Out & About

During my early years as a teenager 55 years ago, I wanted to be an anesthesiologist, but only because I could spell that word.

When I was in my mid-teens, I wanted to be a history teacher, but then I found out how much money teachers in Texas made. Not enough….

History, though, very much has been a part of me all my life, so when my husband told me a few months ago that he wanted to go to Mission San Juan Capistrano, well, I’m all there….

So yesterday we drove up to the Oceanside Transit Center (51 miles) and took Metrolink to San Juan Capistrano, about a 40-minute train ride. We spent six hours wandering around the city and the mission, both of which are extraordinarily fascinating.

I’ll have more about both the city and the mission in future blog posts, but today I wanted to share some pictures of the ruins of the Great Stone Church:

Ruins of the Great Stone Church at Mission San Juan Capistrano, California

Ruins of the Great Stone Church at Mission San Juan Capistrano, California

Ruins of the Great Stone Church at Mission San Juan Capistrano, California

Ruins of the Great Stone Church at Mission San Juan Capistrano, California

Ruins of the Great Stone Church at Mission San Juan Capistrano, California

In the second picture, that long walkway was what one might call the Great Hall inside the church. A model of the church, built in the shape of a cross, provides a better perspective; the Great Hall is the base of the cross:

Great Stone Church model at Mission San Juan Capistrano

The Great Stone Church took nine years to build, 1797-1806. It was used as a house of worship for six years, 1806-1812. Mother & Father Nature destroyed it in mere minutes with one of their earthquakes on December 8, 1812. Forty people died, all Native Americans attending mass and in the process of being converted to Christianity. I wonder why the almighty god would want to kill forty of his converts………….

Earthquakes also have fascinated me throughout my life so I went to find out more about this one. Records are poor (which is just one of the many reasons why I don’t take anything literally that is in the Bible; records from 200 years ago are poor but somehow records from 2,000 years ago are complete?). The earthquake involved here is called the Wrightwood Earthquake or, sometimes, the San Juan Capistrano Earthquake in recognition of the death toll.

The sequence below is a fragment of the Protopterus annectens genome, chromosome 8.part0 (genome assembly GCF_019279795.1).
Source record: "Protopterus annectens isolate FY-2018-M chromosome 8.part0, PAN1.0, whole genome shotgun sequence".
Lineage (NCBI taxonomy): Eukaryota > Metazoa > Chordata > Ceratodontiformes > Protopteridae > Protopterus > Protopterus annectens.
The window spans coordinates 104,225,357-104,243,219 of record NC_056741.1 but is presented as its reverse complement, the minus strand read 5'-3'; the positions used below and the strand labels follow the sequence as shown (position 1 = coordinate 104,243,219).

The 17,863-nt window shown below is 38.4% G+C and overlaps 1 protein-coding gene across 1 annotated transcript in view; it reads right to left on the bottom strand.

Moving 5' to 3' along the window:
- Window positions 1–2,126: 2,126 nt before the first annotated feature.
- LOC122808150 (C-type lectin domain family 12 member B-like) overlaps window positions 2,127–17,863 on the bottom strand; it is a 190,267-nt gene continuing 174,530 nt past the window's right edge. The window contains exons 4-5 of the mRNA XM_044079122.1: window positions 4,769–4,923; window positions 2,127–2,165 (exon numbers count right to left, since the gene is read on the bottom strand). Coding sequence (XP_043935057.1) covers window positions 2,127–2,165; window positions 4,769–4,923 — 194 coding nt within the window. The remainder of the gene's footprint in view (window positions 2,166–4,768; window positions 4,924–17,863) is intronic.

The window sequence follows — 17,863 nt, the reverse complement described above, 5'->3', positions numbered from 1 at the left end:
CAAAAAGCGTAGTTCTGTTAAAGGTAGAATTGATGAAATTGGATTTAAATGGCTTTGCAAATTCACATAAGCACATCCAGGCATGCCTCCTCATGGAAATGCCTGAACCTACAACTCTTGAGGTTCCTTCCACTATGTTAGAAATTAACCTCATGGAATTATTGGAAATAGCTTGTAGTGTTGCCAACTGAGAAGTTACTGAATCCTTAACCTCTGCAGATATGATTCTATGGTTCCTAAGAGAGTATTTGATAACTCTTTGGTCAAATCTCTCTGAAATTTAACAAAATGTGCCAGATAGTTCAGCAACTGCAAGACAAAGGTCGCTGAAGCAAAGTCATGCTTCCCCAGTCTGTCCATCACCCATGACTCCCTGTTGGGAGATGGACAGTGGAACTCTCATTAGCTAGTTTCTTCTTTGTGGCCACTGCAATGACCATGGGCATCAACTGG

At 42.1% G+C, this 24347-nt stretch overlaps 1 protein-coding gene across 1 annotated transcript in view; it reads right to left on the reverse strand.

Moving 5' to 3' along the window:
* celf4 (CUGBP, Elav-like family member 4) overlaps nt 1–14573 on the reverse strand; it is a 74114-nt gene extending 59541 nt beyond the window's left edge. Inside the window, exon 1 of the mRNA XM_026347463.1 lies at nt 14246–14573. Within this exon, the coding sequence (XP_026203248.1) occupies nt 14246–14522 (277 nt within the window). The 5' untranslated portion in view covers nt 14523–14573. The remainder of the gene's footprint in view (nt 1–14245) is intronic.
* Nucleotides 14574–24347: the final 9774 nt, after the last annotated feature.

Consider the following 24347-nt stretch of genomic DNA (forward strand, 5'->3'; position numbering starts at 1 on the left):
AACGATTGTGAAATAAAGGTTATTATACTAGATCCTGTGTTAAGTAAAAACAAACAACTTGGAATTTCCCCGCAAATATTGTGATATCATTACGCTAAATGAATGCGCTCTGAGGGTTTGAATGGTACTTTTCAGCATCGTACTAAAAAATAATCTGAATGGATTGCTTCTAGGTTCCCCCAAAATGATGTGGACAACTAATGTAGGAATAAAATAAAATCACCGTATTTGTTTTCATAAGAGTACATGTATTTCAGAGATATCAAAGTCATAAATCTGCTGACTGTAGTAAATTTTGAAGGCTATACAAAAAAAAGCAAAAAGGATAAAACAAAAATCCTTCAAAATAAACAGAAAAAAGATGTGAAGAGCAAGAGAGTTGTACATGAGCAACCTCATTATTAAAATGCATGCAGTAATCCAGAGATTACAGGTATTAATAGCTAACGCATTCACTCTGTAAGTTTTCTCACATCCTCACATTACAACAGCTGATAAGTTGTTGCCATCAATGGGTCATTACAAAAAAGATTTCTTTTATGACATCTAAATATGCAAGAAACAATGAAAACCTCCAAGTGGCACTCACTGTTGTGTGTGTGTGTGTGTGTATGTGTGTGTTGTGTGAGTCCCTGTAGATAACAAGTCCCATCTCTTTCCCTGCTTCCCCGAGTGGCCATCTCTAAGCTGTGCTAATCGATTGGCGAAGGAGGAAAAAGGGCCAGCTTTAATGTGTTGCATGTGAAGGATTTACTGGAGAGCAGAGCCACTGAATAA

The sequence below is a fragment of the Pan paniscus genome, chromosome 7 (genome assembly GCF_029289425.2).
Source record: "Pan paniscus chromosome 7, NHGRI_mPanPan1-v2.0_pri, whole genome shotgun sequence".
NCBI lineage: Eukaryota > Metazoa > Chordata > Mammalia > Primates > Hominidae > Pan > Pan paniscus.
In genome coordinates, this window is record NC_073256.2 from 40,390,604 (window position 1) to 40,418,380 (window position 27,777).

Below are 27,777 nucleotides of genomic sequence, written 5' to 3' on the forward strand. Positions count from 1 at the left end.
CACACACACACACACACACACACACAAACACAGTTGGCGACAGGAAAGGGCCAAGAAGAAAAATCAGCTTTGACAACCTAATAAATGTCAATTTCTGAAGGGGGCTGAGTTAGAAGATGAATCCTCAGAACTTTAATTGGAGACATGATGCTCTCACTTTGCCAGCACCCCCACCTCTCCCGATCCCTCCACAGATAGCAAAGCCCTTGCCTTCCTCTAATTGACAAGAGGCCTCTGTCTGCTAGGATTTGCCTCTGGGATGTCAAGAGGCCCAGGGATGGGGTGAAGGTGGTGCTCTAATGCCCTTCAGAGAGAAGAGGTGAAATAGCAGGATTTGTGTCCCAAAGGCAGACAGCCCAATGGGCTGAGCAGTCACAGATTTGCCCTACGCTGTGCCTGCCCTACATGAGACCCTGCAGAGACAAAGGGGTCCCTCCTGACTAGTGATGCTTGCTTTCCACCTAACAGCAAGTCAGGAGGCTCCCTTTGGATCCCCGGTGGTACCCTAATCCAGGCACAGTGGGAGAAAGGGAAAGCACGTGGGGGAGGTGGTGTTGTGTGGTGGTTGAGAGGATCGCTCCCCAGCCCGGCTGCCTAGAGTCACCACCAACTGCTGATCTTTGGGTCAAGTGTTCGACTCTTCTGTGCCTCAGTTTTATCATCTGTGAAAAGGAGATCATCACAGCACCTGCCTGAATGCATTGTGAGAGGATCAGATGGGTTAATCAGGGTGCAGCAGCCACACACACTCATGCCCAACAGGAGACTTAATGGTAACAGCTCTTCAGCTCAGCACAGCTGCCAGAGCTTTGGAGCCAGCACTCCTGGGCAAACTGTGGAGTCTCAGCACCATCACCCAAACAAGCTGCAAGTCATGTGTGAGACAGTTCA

While the exact location and size of the earthquake are unknown, evidence from sediments along the San Andreas Fault, as well as analysis of tree rings of pines growing near the fault, has led to the earthquake being identified as one along the Mojave segment of the San Andreas Fault, possibly resulting in as much as 106 miles of surface rupture, and a theorized epicenter near Wrightwood. The magnitude has been estimated at Mw 7.5.

The Great Stone Church was built completely of stone; ergo, its name. The earthquake caused the mortar to fail and the church collapsed. No surprise to me. Look at the stone—no rhyme or reason as to size and placement:

Ruins of the Great Stone Church at Mission San Juan Capistrano, California

Here a stone, there a stone, make it big, make it small…. Each stone will conduct stresses differently, so while one stone might be great at absorbing stresses, another stone might be great at concentrating those stresses. And of the stone and mortar, the mortar will be the weakest part of the construction. Of course, I have the advantage of an extra 225 years of construction knowledge and experience….

The Southern California Earthquake Data Center states:

That even a magnitude 7.5 on the San Andreas fault could have such dire consequences on a structure as far away [about 80 miles] from the fault as the mission church seems unusual, but it was reported that the construction of the church was of dubious quality.

So now I’m wondering why this almighty god would let his people build a church using construction methods of dubious quality…………….

I'm Zoey the Cool Cat, and I approve this post